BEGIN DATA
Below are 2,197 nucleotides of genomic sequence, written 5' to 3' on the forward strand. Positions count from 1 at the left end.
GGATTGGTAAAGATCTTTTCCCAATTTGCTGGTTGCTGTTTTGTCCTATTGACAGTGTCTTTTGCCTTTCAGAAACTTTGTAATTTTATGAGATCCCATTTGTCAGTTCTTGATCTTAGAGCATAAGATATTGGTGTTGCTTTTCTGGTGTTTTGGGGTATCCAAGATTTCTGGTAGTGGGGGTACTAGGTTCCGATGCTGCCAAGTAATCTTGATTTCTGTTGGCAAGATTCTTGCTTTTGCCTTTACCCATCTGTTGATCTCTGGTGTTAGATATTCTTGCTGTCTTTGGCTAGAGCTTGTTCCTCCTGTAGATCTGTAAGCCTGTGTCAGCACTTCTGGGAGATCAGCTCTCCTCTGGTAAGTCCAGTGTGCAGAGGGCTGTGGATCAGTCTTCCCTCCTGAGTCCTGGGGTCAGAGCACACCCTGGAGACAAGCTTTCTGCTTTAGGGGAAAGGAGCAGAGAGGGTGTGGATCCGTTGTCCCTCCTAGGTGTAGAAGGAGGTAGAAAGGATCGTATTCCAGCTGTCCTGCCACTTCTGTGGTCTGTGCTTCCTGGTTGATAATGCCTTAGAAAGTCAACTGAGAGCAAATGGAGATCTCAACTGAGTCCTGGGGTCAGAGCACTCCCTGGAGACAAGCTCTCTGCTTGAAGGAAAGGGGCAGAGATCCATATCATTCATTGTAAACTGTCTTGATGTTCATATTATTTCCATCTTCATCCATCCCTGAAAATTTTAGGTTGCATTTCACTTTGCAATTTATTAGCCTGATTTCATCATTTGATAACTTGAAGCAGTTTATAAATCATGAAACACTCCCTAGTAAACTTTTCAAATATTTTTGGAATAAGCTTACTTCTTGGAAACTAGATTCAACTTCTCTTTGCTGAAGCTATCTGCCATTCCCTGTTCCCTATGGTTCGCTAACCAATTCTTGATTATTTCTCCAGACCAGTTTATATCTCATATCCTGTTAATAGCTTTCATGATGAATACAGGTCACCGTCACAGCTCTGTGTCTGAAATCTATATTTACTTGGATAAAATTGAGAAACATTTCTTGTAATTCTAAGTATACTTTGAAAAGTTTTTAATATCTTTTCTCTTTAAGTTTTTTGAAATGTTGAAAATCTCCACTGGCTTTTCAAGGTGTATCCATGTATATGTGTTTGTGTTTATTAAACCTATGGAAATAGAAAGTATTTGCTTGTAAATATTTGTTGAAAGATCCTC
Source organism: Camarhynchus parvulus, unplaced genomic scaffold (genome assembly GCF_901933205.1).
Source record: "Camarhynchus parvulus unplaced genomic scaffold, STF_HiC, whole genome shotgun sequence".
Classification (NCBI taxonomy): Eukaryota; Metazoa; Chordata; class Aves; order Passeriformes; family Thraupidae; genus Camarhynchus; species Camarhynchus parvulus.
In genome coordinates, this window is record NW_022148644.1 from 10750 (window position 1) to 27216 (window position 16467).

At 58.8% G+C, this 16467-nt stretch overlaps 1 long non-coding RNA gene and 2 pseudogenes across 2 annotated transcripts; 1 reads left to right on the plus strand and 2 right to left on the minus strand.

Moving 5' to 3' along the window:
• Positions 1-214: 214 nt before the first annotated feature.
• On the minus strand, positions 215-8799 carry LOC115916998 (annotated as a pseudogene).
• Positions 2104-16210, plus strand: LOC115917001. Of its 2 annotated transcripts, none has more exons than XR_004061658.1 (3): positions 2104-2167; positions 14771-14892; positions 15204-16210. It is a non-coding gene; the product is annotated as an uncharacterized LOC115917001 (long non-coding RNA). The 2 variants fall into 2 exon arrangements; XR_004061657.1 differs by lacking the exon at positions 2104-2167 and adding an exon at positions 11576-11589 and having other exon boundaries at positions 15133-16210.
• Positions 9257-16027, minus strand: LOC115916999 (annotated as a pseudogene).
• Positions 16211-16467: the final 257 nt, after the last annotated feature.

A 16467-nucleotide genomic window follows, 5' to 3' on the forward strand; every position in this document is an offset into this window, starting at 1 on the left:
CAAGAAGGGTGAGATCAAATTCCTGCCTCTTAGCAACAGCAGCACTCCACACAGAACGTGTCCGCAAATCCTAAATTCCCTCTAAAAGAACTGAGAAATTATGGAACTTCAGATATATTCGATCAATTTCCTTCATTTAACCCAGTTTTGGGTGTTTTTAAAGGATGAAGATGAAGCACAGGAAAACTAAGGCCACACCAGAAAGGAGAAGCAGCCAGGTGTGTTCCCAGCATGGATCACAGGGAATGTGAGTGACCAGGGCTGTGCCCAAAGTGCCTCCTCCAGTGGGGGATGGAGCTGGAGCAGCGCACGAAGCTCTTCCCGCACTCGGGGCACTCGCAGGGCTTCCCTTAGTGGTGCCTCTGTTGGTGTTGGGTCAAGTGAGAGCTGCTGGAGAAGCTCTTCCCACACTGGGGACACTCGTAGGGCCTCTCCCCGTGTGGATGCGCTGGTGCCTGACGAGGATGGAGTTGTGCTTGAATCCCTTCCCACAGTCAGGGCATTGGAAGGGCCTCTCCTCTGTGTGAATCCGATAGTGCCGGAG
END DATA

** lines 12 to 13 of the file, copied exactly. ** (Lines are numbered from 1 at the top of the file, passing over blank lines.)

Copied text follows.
• Positions 9257-16027, minus strand: LOC115916999 (annotated as a pseudogene).
• Positions 16211-16467: the final 257 nt, after the last annotated feature.